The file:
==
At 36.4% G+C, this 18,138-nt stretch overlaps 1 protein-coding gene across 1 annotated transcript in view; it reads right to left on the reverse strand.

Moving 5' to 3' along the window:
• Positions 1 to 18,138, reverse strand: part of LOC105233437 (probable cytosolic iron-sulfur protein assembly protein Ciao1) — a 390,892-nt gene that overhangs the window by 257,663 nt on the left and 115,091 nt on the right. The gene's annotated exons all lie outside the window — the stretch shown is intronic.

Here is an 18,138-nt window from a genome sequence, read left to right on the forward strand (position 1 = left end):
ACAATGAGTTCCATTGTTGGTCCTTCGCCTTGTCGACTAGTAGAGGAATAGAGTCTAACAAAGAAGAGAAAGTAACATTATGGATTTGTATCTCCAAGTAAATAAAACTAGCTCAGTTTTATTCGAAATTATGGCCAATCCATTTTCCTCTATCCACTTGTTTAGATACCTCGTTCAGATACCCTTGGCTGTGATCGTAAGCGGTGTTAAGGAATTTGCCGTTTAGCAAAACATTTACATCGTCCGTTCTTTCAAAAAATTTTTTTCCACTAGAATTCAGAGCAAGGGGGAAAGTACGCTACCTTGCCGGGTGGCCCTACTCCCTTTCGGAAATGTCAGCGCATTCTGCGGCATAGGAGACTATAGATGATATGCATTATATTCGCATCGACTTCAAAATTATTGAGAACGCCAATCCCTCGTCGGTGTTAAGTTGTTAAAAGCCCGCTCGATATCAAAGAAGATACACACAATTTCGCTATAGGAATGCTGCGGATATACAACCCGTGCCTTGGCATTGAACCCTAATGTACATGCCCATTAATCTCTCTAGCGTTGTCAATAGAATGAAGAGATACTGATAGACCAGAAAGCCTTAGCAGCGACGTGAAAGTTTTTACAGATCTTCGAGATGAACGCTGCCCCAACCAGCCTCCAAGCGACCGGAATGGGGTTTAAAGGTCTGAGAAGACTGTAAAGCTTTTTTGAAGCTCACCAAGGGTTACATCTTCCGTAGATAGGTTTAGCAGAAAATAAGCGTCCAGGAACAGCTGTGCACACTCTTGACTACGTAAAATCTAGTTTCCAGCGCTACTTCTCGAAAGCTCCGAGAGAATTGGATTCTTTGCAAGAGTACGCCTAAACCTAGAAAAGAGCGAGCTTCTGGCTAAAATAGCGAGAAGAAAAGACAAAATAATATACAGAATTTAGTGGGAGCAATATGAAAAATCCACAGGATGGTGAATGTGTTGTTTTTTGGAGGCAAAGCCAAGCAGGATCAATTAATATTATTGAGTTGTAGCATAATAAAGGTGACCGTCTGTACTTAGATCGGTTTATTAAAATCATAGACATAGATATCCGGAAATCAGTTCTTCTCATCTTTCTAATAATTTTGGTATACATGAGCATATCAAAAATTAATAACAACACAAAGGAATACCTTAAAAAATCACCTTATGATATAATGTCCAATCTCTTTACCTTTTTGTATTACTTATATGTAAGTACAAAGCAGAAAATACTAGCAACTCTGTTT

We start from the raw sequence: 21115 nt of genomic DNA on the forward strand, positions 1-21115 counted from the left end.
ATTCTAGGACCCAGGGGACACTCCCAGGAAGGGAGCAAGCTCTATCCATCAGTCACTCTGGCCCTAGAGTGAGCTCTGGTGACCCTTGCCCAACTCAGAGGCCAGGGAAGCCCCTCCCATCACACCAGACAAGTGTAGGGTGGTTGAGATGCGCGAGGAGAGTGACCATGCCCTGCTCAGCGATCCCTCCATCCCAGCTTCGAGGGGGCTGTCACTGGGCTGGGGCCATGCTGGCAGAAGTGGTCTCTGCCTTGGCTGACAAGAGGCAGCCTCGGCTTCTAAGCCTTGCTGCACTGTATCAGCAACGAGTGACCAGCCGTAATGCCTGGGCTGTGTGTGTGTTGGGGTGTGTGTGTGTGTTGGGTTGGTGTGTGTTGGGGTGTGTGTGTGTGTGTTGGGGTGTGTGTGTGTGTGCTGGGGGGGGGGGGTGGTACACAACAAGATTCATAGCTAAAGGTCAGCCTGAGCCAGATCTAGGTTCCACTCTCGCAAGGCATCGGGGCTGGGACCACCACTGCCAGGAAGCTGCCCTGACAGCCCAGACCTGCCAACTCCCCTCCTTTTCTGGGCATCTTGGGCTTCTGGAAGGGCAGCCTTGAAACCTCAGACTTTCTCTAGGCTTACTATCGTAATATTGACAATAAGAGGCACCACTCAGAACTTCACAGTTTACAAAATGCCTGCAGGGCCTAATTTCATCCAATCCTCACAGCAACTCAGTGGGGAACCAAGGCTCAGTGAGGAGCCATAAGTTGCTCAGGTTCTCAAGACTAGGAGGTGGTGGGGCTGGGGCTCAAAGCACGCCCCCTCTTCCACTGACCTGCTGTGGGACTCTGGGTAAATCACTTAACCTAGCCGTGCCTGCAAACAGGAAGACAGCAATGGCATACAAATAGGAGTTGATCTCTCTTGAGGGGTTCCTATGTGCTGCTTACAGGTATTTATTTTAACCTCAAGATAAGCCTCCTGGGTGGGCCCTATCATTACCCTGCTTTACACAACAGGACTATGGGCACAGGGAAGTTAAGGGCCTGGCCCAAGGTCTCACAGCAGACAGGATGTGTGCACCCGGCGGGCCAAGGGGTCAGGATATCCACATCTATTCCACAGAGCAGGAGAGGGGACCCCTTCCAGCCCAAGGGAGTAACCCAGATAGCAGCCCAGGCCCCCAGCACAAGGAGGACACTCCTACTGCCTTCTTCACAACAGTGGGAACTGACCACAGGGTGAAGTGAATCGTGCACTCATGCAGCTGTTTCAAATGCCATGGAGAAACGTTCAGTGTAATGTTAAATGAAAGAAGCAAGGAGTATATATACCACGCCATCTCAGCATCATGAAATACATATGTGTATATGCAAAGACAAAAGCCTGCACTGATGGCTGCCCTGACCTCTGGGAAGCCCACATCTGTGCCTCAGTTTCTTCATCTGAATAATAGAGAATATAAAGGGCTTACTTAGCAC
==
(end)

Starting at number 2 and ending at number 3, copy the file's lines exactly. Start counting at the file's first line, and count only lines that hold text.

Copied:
Moving 5' to 3' along the window:
• Positions 1 to 18,138, reverse strand: part of LOC105233437 (probable cytosolic iron-sulfur protein assembly protein Ciao1) — a 390,892-nt gene that overhangs the window by 257,663 nt on the left and 115,091 nt on the right. The gene's annotated exons all lie outside the window — the stretch shown is intronic.